When you have money problems, the last thing you want to be worried about is losing your job. Unfortunately, that's exactly what can happen if you get one too many wage garnishments. Though federal and state laws do provide some protection to debtors against being terminated solely for having creditors attach your wages, it may not be enough to keep you from getting a pink slip. Here's what you need to know about your rights and a couple of ideas on how to stop your employer from giving you the boot.
State and Federal Protections
According to the U.S. Department of Labor, federal law prohibits employers from terminating employees for having their wages garnished to satisfy any one debt, regardless of the number of attachments the creditor may place against the person's wages. For instance, you cannot be fired if one creditor garnishes your wages for one debt, releases the garnishment, and then attaches your wages again for the same debt at a later date.
However, you lose this protection if more than one creditor garnishes your wages or a single creditor does so for more than one debt. You default on two credit cards you have with one bank, for example. You could legally lose your job if the bank places a separate levy against your income for each of those debts.
Sometimes, though, state laws may provide additional protection for debtors in this area. In Connecticut, an employer can only discipline, suspend, or fire you if you have more than 7 wage garnishments in one year.
Any employer who violates the law may be subjected to fines, sanctions, and/or jail time. In Maryland, an employer can be fined up to $10,000 or sentenced to one year in jail for firing an employee who's been garnished by a creditor.
Reasons Why an Employer May Terminate
Despite the potential penalties they may face, some employers may still attempt to get rid of employees who have their wages levied by creditors. One common reason given is that dealing with a wage attachment involves quite a bit of time and effort. The paperwork must be processed and payments sent to the creditor within a certain amount of time.
A second and related reason is the employer can be held legally liable for paying the debt and other damages if it mishandles the employee's wage garnishment. For instance, in Michigan, the creditor can obtain a default judgment against the employer if the company fails to file a garnishment disclosure with the court within 14 days.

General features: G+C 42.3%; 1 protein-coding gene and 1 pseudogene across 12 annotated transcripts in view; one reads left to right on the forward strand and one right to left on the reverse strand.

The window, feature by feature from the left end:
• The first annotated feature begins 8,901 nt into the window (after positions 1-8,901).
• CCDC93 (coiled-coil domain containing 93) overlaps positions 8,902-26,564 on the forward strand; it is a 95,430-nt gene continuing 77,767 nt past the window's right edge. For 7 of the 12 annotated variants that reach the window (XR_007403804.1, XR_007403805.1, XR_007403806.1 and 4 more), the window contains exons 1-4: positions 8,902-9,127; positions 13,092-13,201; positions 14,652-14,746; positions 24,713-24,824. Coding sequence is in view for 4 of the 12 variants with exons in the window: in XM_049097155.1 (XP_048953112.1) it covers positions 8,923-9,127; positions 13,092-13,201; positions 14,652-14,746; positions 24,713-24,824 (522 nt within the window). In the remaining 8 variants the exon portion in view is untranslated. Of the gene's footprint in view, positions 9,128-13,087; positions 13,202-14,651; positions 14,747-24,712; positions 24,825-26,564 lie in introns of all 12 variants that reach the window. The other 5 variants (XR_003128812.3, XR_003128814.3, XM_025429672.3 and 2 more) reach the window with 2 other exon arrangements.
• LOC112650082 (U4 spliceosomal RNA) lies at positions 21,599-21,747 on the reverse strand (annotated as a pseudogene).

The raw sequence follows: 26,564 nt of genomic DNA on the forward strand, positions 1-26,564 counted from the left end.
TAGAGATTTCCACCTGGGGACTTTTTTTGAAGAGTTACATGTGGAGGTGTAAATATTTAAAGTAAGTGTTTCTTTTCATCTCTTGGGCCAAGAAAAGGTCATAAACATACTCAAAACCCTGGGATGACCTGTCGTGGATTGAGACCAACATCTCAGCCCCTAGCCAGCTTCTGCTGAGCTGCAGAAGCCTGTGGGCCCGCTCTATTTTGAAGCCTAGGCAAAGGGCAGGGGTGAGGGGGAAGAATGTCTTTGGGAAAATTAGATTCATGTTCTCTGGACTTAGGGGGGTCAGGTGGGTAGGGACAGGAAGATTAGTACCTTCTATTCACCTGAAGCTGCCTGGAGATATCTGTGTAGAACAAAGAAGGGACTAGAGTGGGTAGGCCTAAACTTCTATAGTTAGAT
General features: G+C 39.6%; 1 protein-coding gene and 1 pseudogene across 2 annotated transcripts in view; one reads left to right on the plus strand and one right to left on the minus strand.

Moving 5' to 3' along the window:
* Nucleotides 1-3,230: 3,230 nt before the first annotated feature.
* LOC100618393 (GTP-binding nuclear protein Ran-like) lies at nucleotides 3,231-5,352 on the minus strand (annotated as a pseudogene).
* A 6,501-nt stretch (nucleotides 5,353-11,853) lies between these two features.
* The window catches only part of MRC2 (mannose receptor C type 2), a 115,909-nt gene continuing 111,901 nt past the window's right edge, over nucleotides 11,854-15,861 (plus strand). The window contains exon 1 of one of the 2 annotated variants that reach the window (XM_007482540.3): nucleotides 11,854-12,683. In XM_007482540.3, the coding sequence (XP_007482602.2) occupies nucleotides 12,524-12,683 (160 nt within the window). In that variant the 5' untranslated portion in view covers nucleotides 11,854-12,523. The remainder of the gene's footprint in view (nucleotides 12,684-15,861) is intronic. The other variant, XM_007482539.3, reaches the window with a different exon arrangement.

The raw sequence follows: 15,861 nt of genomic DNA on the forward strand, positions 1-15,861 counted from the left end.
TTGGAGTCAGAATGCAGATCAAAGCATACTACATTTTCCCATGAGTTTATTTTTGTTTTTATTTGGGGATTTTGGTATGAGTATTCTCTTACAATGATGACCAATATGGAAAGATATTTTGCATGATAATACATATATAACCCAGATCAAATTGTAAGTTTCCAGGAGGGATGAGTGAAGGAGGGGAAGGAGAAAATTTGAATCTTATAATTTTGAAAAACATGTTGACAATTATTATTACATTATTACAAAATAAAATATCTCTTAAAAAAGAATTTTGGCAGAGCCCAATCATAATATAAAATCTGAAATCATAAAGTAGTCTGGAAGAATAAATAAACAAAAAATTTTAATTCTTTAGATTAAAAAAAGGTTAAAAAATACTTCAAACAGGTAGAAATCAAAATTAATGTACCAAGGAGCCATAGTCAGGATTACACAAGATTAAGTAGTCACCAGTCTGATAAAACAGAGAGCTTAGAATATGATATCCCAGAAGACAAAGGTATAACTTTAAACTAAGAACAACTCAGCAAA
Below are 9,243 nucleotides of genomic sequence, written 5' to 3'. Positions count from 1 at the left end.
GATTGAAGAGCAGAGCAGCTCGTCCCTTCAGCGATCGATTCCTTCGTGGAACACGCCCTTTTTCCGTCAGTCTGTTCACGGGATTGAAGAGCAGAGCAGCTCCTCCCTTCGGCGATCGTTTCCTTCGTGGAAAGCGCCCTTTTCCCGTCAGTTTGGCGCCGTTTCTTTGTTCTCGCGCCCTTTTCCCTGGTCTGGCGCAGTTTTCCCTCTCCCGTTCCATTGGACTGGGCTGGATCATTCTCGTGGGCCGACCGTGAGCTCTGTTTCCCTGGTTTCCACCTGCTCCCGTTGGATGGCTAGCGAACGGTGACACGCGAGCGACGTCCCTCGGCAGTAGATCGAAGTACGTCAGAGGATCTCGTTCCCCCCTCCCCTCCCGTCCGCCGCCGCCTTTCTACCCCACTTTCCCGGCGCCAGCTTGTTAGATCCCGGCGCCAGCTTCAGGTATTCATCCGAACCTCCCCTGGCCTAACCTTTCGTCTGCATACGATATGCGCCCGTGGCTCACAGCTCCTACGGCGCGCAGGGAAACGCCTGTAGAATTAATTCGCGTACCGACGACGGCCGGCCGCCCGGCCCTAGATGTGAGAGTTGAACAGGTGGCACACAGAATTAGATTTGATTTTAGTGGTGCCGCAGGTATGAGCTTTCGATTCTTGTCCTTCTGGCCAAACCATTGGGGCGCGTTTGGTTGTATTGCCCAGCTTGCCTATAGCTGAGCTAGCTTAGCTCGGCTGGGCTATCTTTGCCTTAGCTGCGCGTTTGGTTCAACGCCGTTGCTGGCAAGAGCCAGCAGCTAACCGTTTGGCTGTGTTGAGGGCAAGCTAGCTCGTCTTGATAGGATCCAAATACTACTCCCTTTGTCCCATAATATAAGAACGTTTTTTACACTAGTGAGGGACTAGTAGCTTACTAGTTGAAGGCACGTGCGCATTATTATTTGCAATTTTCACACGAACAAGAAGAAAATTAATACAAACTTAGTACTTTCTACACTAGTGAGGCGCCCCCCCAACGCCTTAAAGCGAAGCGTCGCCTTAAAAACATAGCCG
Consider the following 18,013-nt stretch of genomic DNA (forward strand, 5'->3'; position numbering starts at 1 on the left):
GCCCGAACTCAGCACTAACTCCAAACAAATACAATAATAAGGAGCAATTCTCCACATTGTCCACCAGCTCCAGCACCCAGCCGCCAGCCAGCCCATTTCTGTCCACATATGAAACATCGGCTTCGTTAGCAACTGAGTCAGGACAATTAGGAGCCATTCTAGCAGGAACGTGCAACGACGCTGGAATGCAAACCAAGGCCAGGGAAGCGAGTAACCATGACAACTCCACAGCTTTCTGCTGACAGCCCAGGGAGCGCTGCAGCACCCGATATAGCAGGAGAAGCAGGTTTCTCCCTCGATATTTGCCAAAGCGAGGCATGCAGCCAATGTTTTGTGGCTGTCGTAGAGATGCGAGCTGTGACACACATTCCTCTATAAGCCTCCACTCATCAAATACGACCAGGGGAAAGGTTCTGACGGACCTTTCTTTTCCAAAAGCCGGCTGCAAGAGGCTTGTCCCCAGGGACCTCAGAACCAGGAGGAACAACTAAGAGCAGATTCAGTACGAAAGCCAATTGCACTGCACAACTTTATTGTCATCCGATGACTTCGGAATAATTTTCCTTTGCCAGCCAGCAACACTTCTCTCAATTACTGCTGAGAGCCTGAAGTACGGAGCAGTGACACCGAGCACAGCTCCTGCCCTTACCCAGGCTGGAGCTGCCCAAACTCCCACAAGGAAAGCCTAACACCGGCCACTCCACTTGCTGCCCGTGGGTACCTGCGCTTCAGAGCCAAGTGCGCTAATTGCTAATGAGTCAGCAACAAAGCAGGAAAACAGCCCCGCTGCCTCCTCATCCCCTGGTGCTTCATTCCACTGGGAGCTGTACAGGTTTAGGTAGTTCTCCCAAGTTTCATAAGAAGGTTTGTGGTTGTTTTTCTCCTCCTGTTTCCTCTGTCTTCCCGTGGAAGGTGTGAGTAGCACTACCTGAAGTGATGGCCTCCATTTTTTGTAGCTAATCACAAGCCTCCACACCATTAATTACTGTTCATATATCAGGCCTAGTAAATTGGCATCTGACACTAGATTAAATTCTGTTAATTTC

A third objection many employers have is the cost. Employers must pay a processing fee for each payment sent in (e.g. $3 per pay period in Louisiana).
Some employers may also fear that a person's financial circumstances may negatively impact the individual's job performance or ethics. They may think the person will steal from the company to make up the lost wages, for example. Therefore, they may seek to get rid of employees with garnishments as a loss prevention tactic.
Avoiding Getting Fired
While the law prohibits employers from firing employees for wage garnishments, a determined employer will often find a way around this restriction. In states with right-to-work laws, an employer can fire an employee for any non-protected reason or no reason at all, though there is a risk of being sued for discrimination if the employee can prove the wage garnishment was the motive for his or her termination. To avoid this, some employers may manufacture a reason or suddenly make unreasonable demands of the employee in the hopes the person will quit.
Regardless, if you feel you may be fired because of a wage garnishment, there are a couple of things you can do. One option is to either negotiate alternative payment arrangements with the creditor or find a way to pay the debt in full. Since the creditor may see the wage attachment as a guaranteed way to get the debt paid, the company may not be as willing to negotiate. However, the creditor may be more amendable if you stress the legal action will result in you losing your job (and thus no more money for them).
Another option is to file for bankruptcy. If you're finances are in such a state that creditors have resorted to garnishing your wages to pay debts, then filing for chapter 7 or chapter 13 bankruptcy may be the best option available for getting your financial house in order. A bankruptcy filing will immediately terminate most creditor collection actions including wage garnishments and give you an opportunity to get your money sorted out.
For more ideas on handling a wage garnishment or assistance with filing for bankruptcy, contact a bankruptcy lawyer like John G Rhyne Attorney At Law.Share
23 June 2015
Too many single people assume they don't need to plan their estate. My brother fell into this category, and his unexpected passing left our entire family struggling to deal with his home, belongings, and financial accounts. It took nearly three years for the courts to set up a deal because he left no paperwork detailing how he wanted his estate divided. The situation immediately convinced me to work on my own estate, even though I'm still in my early 30's and don't have children or a spouse to worry about. Since it's a little harder to pick beneficiaries and estate managers when you're single, I collected the resources I used for making my own decisions and decided to publish them here on my blog. Use these resources before talking to an estate planning attorney so you're prepared for making hard decisions.